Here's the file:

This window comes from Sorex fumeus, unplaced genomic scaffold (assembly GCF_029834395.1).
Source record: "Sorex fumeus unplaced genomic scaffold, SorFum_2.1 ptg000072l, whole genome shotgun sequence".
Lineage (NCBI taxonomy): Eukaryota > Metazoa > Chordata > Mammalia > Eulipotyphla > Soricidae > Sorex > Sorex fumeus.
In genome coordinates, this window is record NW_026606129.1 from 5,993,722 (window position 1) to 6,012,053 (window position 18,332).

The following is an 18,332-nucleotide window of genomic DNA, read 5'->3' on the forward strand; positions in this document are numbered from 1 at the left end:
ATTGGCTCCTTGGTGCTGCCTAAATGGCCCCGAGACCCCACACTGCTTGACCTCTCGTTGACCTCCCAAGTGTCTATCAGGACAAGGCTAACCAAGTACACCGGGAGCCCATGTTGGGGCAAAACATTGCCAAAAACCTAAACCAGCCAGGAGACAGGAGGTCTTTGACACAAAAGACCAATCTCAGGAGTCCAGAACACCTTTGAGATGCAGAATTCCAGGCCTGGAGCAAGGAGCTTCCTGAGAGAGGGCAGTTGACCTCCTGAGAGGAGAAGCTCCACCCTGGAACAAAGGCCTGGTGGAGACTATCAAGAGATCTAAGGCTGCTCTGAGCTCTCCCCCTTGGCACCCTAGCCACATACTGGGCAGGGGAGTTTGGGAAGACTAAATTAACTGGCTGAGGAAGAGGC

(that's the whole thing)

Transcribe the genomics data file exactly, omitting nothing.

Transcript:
This window comes from Sorex fumeus, unplaced genomic scaffold (assembly GCF_029834395.1).
Source record: "Sorex fumeus unplaced genomic scaffold, SorFum_2.1 ptg000072l, whole genome shotgun sequence".
Lineage (NCBI taxonomy): Eukaryota > Metazoa > Chordata > Mammalia > Eulipotyphla > Soricidae > Sorex > Sorex fumeus.
In genome coordinates, this window is record NW_026606129.1 from 5,993,722 (window position 1) to 6,012,053 (window position 18,332).

The following is an 18,332-nucleotide window of genomic DNA, read 5'->3' on the forward strand; positions in this document are numbered from 1 at the left end:
ATTGGCTCCTTGGTGCTGCCTAAATGGCCCCGAGACCCCACACTGCTTGACCTCTCGTTGACCTCCCAAGTGTCTATCAGGACAAGGCTAACCAAGTACACCGGGAGCCCATGTTGGGGCAAAACATTGCCAAAAACCTAAACCAGCCAGGAGACAGGAGGTCTTTGACACAAAAGACCAATCTCAGGAGTCCAGAACACCTTTGAGATGCAGAATTCCAGGCCTGGAGCAAGGAGCTTCCTGAGAGAGGGCAGTTGACCTCCTGAGAGGAGAAGCTCCACCCTGGAACAAAGGCCTGGTGGAGACTATCAAGAGATCTAAGGCTGCTCTGAGCTCTCCCCCTTGGCACCCTAGCCACATACTGGGCAGGGGAGTTTGGGAAGACTAAATTAACTGGCTGAGGAAGAGGC